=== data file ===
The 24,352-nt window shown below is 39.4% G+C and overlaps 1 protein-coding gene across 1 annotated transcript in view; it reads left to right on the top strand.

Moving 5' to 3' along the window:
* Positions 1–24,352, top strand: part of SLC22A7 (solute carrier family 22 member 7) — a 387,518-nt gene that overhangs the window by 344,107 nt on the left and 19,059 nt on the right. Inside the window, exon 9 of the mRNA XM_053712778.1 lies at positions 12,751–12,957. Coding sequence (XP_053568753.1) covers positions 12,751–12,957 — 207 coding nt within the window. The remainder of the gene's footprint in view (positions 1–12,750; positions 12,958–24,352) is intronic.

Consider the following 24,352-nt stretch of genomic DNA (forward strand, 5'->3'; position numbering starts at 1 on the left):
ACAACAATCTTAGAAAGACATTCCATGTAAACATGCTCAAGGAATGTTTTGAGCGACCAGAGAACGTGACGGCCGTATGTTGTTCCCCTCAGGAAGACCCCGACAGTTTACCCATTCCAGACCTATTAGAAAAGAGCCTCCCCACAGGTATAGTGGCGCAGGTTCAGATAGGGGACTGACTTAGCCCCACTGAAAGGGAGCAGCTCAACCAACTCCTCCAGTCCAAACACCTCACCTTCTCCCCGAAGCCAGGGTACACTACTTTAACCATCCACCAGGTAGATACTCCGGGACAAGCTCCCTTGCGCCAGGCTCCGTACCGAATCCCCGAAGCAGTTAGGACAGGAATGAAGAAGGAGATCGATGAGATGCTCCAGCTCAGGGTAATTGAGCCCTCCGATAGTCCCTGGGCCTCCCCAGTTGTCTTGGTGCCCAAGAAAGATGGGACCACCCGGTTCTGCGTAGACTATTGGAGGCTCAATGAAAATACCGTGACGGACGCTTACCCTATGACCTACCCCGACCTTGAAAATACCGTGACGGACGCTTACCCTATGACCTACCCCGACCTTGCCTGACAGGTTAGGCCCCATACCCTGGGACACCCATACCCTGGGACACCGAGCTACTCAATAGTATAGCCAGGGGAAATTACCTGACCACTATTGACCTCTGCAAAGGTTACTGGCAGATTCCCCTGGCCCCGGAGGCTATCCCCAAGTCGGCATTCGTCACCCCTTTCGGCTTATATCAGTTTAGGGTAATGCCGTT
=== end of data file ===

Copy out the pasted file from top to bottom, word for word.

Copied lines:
The 24,352-nt window shown below is 39.4% G+C and overlaps 1 protein-coding gene across 1 annotated transcript in view; it reads left to right on the top strand.

Moving 5' to 3' along the window:
* Positions 1–24,352, top strand: part of SLC22A7 (solute carrier family 22 member 7) — a 387,518-nt gene that overhangs the window by 344,107 nt on the left and 19,059 nt on the right. Inside the window, exon 9 of the mRNA XM_053712778.1 lies at positions 12,751–12,957. Coding sequence (XP_053568753.1) covers positions 12,751–12,957 — 207 coding nt within the window. The remainder of the gene's footprint in view (positions 1–12,750; positions 12,958–24,352) is intronic.

Consider the following 24,352-nt stretch of genomic DNA (forward strand, 5'->3'; position numbering starts at 1 on the left):
ACAACAATCTTAGAAAGACATTCCATGTAAACATGCTCAAGGAATGTTTTGAGCGACCAGAGAACGTGACGGCCGTATGTTGTTCCCCTCAGGAAGACCCCGACAGTTTACCCATTCCAGACCTATTAGAAAAGAGCCTCCCCACAGGTATAGTGGCGCAGGTTCAGATAGGGGACTGACTTAGCCCCACTGAAAGGGAGCAGCTCAACCAACTCCTCCAGTCCAAACACCTCACCTTCTCCCCGAAGCCAGGGTACACTACTTTAACCATCCACCAGGTAGATACTCCGGGACAAGCTCCCTTGCGCCAGGCTCCGTACCGAATCCCCGAAGCAGTTAGGACAGGAATGAAGAAGGAGATCGATGAGATGCTCCAGCTCAGGGTAATTGAGCCCTCCGATAGTCCCTGGGCCTCCCCAGTTGTCTTGGTGCCCAAGAAAGATGGGACCACCCGGTTCTGCGTAGACTATTGGAGGCTCAATGAAAATACCGTGACGGACGCTTACCCTATGACCTACCCCGACCTTGAAAATACCGTGACGGACGCTTACCCTATGACCTACCCCGACCTTGCCTGACAGGTTAGGCCCCATACCCTGGGACACCCATACCCTGGGACACCGAGCTACTCAATAGTATAGCCAGGGGAAATTACCTGACCACTATTGACCTCTGCAAAGGTTACTGGCAGATTCCCCTGGCCCCGGAGGCTATCCCCAAGTCGGCATTCGTCACCCCTTTCGGCTTATATCAGTTTAGGGTAATGCCGTT